DC> If an advertiser has brought programmatic in-house, or is working with a digital media agency, then it should expect to dramatically change its video and, specifically, television planning and buying. They will need to bring together their data-driven marketing capabilities to understand the audiences they want to target campaigns towards and have the optimisation capabilities to deliver against those. At the same time, the ability to identify and target against segmented audiences means there is an opportunity for more personalised, relevant creative. They will need to put in place the ability to inject creativity but with far more automation for efficiency and speed.
Q> What are the most exciting creative opportunities generated by programmatic video?
GH> We’re excited about dynamic copy rotation which will most likely be an integration with a third-party business like TVSquared or Adalyser.
SD> In a word ‘relevance’. Delivering one creative execution that is vanilla for ‘everyone’ will always be a battle to capture attention. Making that ad delivery specific to the viewer becomes more compelling and more relevant for the audience. It also means that by applying dynamic change capabilities, the message can alter and the narrative can change on an ongoing basis keeping attention spans for longer. Programmatic doesn’t just have to be about one ad to each individual, it’s about changing content and delivering it to the correct and relevant audience at the right time.
DC> IP delivered video advertising on TV screens opens the opportunity for more interactive creative. We’ve seen this play out with online video where other brand assets can be layered around a core video, such as skippable video, photo galleries, location maps, rich media features like “spin the car”, “shoppable video”, and even social feeds. Engagement rates for such experiences are higher than click through rates for less interactive units,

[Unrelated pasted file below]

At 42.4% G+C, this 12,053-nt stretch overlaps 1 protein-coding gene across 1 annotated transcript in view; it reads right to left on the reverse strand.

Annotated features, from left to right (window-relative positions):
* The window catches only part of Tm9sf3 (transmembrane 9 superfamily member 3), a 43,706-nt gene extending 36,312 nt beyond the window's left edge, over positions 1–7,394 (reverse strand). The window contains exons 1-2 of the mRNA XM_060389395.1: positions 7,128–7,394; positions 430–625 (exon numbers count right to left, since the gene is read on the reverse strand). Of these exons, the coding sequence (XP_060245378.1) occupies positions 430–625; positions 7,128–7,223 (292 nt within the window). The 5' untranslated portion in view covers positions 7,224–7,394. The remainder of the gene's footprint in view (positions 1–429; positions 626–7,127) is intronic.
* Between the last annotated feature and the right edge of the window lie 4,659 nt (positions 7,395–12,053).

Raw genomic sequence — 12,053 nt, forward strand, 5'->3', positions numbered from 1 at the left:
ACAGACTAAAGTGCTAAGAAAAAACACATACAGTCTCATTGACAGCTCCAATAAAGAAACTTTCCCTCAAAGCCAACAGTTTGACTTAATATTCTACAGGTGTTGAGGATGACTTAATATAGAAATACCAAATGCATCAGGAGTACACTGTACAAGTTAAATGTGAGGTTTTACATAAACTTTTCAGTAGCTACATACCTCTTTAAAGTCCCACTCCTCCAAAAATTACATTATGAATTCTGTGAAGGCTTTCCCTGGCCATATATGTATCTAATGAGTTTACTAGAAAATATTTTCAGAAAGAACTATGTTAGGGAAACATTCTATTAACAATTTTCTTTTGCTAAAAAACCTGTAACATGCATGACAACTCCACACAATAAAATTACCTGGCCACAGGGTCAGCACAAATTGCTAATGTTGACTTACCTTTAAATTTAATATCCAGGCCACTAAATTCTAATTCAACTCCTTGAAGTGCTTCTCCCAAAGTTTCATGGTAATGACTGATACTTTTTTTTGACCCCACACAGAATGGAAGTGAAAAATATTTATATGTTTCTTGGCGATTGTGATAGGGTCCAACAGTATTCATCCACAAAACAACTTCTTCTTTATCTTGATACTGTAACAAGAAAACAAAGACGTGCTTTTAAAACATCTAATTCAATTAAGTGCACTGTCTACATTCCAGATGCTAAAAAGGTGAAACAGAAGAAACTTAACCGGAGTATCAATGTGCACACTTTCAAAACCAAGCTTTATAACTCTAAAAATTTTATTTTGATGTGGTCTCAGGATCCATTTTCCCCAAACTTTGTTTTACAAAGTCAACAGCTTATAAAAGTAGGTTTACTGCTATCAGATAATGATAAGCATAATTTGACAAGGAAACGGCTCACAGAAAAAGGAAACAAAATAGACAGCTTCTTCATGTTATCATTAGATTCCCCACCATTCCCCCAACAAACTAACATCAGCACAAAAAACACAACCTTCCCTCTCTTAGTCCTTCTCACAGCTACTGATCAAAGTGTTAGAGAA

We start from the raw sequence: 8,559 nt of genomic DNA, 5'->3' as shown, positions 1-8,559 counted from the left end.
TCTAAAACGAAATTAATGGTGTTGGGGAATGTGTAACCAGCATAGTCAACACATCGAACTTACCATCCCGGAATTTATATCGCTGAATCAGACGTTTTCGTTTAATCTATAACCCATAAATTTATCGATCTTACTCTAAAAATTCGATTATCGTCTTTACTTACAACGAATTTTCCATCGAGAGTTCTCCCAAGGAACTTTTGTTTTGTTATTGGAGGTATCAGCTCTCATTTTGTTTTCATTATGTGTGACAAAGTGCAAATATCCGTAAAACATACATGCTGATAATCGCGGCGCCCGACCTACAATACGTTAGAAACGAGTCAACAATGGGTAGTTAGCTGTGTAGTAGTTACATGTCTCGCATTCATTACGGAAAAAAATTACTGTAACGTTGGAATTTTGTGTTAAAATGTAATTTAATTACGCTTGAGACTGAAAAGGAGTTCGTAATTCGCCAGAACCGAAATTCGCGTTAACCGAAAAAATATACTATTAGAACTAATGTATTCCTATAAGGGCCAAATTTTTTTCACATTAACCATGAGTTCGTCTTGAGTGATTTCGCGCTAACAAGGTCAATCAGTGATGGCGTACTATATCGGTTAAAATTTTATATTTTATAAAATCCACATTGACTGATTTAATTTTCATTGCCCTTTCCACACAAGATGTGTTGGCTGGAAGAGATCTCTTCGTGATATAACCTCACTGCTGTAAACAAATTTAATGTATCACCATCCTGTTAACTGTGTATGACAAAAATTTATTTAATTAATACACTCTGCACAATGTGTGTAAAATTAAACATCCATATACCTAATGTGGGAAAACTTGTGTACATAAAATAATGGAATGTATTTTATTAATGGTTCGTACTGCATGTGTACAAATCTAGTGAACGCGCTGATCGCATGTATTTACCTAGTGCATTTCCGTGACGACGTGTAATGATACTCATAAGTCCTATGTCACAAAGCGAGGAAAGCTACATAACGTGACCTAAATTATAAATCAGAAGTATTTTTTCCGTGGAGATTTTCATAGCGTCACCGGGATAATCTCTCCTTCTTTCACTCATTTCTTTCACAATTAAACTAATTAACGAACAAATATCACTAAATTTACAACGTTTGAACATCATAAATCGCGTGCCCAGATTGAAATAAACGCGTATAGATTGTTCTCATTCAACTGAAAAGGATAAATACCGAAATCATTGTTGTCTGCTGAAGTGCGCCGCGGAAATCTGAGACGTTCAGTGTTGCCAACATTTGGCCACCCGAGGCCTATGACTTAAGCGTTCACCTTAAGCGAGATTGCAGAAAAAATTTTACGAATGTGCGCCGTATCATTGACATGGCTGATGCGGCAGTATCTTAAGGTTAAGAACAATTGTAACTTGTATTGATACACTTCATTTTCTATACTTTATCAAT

Q> What's the biggest popular misconception around programmatic video?
GH> I think the danger is that we follow a model in digital display where it was all about monetising remnant inventory that went unsold. In a TV / broadcast world our view is that that model doesn’t exist. It is all professionally produced, brand safe, and reliably targeted content in a highly regulated environment.

SD> It’s a misconception that there are huge budgets required in engineering and building individual targeted ads – we have tech available now that can do this.
DC> Either that programmatic video is a dominant force about to unleash massive disruption in the industry any day now, or that it’s a pipe dream pushed by greedy adtech companies and media agencies looking for the next story to sell to their brands. The truth is somewhere in between!

Doug Conely, Andrew McIntosh and Scott Davies will be joined by John Doyle from Sky AdSmart to take part in ‘Programmatic for the People’, the third in Group IMD and Honeycomb’s HiveLive event series on 26th April 2018. The event is sold out, but a video of the presentations will be posted on Honeycomb’s blog.

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Peach, Tue, 24 Apr 2018 15:01:33 GMT